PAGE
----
It's not what one can't do that matters it is what I can do

Follow us through the next 60 days and plan your local or personal project to build awareness of fetal alcohol spectrum disorder - Each One Can Reach One!

Need family support visit
Need ideas for adults living with challenges of FASD visit
Need information on fetal alcohol spectrum disorders visit
Interested in service dog for FASD visit

Monday, March 25, 2013

$20.00 Off Spring Dog Training Special at PETCO Brooklyn Park

$20.00 off Spring Dog Training. Need a refresher - come join us for fun times.

Learn more about
We also have great classes
  • Fun with Fur Friend Retired Folk Classes
  • Fun with Fur Friends Classes for Veterans
  • Shy Dogs
  • Misunderstood Bully Breeds
We also offer FREE Puppy Socialization
  • Classes start at age 8 weeks if they have first set of vaccinations
Here is our autograph book for our store. If you've trained with Brooklyn Park PETCO come on in and write us a note to let people know you had a good time! We appreciate you business.

Turn your favorite photos into a photo book at

Sunday, March 24, 2013

AKC Star Puppy - "STAR"ting off on the right paws

20 STEPS To Success: 

The AKC S.T.A.R. Puppy® TEST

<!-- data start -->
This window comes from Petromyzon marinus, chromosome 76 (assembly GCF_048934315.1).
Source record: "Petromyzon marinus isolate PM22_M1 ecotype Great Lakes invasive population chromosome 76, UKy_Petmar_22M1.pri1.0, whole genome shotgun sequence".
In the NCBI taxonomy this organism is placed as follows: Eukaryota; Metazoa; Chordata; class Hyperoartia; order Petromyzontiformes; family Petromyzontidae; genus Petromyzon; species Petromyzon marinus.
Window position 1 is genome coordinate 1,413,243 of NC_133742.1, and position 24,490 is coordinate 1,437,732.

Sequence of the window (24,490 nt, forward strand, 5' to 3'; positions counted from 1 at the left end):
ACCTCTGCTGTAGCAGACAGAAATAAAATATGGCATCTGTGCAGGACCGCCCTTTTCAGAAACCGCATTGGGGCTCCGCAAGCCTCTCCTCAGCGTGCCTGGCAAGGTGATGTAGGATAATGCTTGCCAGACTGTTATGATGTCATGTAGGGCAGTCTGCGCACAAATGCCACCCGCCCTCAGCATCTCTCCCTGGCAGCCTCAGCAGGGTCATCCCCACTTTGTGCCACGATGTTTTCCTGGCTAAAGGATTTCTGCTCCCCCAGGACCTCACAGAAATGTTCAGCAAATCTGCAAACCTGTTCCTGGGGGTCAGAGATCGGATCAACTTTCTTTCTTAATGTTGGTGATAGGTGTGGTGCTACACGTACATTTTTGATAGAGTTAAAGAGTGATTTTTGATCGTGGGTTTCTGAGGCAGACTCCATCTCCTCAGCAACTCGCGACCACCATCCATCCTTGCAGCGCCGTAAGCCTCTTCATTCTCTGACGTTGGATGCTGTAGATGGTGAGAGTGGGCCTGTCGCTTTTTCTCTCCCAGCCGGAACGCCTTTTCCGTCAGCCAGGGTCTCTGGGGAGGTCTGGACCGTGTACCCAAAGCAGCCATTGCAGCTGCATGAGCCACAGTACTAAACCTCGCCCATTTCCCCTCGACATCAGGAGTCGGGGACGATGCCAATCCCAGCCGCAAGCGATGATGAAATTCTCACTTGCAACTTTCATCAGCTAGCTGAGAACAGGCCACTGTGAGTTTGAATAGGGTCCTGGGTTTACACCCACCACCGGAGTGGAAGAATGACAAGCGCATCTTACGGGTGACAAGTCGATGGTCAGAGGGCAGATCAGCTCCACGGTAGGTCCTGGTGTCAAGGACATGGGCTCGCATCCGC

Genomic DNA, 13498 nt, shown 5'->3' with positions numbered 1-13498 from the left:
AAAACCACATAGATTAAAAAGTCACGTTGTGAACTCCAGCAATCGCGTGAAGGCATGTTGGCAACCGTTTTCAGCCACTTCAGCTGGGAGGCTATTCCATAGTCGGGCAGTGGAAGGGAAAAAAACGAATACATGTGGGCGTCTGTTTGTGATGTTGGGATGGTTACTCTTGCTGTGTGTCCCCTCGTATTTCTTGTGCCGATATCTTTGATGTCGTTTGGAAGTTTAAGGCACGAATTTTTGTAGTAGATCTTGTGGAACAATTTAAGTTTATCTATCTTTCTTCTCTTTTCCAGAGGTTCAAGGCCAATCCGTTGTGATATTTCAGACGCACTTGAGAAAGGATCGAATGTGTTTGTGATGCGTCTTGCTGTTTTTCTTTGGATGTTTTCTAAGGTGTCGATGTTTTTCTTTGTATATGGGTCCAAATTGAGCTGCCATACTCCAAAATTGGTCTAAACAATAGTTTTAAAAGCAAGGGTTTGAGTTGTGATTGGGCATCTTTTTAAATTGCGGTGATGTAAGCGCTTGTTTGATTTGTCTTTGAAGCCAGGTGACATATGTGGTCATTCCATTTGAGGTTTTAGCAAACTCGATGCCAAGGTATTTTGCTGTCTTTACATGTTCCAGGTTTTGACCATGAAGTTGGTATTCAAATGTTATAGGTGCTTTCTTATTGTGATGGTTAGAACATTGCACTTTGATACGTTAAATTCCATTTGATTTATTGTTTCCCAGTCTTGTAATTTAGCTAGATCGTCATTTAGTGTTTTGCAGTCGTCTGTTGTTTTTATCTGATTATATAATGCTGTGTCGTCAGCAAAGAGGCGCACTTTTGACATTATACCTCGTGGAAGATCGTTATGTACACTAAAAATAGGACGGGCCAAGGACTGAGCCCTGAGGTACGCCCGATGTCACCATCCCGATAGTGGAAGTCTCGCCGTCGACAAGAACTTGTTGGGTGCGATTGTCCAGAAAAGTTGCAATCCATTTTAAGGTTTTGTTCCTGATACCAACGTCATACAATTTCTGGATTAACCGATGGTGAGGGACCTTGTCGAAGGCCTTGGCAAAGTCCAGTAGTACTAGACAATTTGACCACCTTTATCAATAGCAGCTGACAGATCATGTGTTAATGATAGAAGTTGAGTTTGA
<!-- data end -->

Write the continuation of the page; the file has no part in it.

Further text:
S ocialization Training A ctivity R esponsibility

  1. Maintains puppy’s health (vaccines, exams, appears healthy)
  2. Owner receives Responsible Dog Owner’s Pledge 
  3. Owner describes adequate daily play and exercise plan 
  4. Owner and puppy attend at least 6 classes by an AKC
  5. Approved CGC Evaluator 
  6. Owner brings bags to classes for cleaning up after puppy 
  7. Owner has obtained some form of ID for puppy-collar tag, etc.
  1. Free of aggression toward people during at least 6 weeks of class
  2. Free of aggression toward other puppies in class 
  3. Tolerates collar or body harness of owner’s choice 
  4. Owner can hug or hold puppy (depending on size) 
  5. Puppy allows owner to take away a treat or toy

  1. Allows (in any position) petting by a person other than the owner
  2. Grooming-Allows owner handling and brief exam (ears, feet)
  3. Walks on a Leash-Follows owner on lead in a straight line (15 steps)
  4. Walks by other people-Walks on leash past other people 5-ft away
  5. Sits on command-Owner may use a food lure